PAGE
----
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City of anarchy

City of anarchy Kowloon Walled City, located not far from the former Kai Tak Airport, was a remarkable high-rise squatter camp that by the 1980s had 50,000 residents. A historical accident of colonial Hong Kong, it existed in a lawless vacuum until it became an embarrassment for Britain. This month marks the 20th anniversary of its demolition. Kowloon Walled City Flight approach path 500 Courtyard Kai Tak Airport Kowloon Buildings built into 2.7 hecares O Kms 2 Without municipal services, there was no rubbish collection. Old television sets, broken furniture, discarded mattresses and other bulky items were hauled to the roof and abandoned Hong Kong Island Other rooftops were used for exercise, playgrounds, relaxing and even pigeon racing Planes needed to turn 45 degrees to land at Kai Tak Buildings were no more than 14 floors high to avoid collisions 213m 126m There were 77 wells inside the city some 90 metres deep. Electric pumps delivered water to big tanks on rooftops, From there, water was funnelled through narrow pipes to the homes 40sq ft per person The area's intercon- nected high-rise towers were built without architects and engineers, and ungoverned by Hong Kong's building and sanitation regulations HK$35 monthly room rent There were several schools and kindergartens, some of them run by organisations such as the Salvation Army Despite its daunting. squalid appearance and reputation for lawless- ness, many of Kowloon Walled City's former residents remember it fondly. It may have been the City of Darkness to outsiders, but to thousands who called it home, it was a friendly. tight-knit community that was poor but generally happy Tiny metal fabrication shops made up a good number of the 700 or so industrial premises. Most were found between the ground and fifth floors Electric wires were placed outdoors to prevent fires There were many heroin dealers but they were untouchable. Police could only arrest non-residents .OWLOON ***** CITY HONG KONG Population density per square kilometre Mong Kok Hong Kong 130,000 KWC 1,920,000 6,700 The street-level shops were a mix of unlicensed dentists and doctors. market stalls and cafes that often included dog on the menu. Fish balls, barbecued and roast meat and other foodstuffs were manufactured in premises with little or no sanitation Residents carried umbrellas to shield themselves from constantly dripping water pipes above the narrow alleys Authorities installed eight freshwater standpipes - one inside the city, and the others outside its perimeter Brothels and gambling dens operated with impunity From fortress to park The Walled City underwent a dramatic transformation in the final decades of the 20th century 1980 Fresh start In March 1993, the settlement was demolished and a park that looked like a typical Chinese garden was built in its place. But it kept a few original elements from the Walled City, such as old cannons and remnants of the South Gate and its entrance plaques 1898 1940 1950 1973 1990 Each point is an inhabitant 700 inhabitants 2,000 inhabitants 5,000 inhabitants 10,000 inhabitants 30,000 inhabitants 50,000 inhabitants Walled fortress Uncontrolled building begins During the second world war, the Japanese army razed the walls for materials to expand Kai Tak Airport Barracks Sources: The Darkness City: Life in Kowloon Walled City - Greg Girard and lan Lambot, Leisure and Cultural Services Department SCMP Graphic: Adoito Arranz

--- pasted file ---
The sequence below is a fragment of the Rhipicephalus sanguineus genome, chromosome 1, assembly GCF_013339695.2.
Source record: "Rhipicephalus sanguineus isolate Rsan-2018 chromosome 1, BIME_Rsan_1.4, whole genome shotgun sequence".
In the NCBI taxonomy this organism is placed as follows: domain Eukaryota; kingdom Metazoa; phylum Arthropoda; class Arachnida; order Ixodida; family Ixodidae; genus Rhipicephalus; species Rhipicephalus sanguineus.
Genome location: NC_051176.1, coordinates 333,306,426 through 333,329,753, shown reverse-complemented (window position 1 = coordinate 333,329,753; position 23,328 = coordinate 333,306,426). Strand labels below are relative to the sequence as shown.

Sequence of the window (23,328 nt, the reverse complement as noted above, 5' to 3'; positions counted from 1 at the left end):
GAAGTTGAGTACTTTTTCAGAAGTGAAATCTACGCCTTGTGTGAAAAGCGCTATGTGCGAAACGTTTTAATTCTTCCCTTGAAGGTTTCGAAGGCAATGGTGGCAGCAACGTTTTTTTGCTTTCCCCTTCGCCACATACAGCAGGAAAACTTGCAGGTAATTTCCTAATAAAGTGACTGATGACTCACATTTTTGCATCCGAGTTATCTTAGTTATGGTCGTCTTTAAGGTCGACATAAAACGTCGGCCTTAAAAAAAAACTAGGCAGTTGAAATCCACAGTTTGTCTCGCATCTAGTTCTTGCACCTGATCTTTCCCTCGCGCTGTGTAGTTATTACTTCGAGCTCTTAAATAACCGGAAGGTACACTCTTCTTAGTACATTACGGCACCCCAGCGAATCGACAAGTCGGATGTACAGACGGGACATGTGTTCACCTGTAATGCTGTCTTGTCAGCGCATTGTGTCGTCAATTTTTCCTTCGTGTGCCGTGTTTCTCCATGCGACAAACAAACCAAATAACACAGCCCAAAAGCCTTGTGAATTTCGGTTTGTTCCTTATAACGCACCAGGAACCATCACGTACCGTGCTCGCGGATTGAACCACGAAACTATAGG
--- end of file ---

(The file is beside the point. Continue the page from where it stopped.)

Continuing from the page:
City of anarchy

shared by adolfux on May 25
Kowloon Walled City was a remarkable high-rise squatter camp that by the 1980s had 50,000 residents. Have a look to this bizarre city


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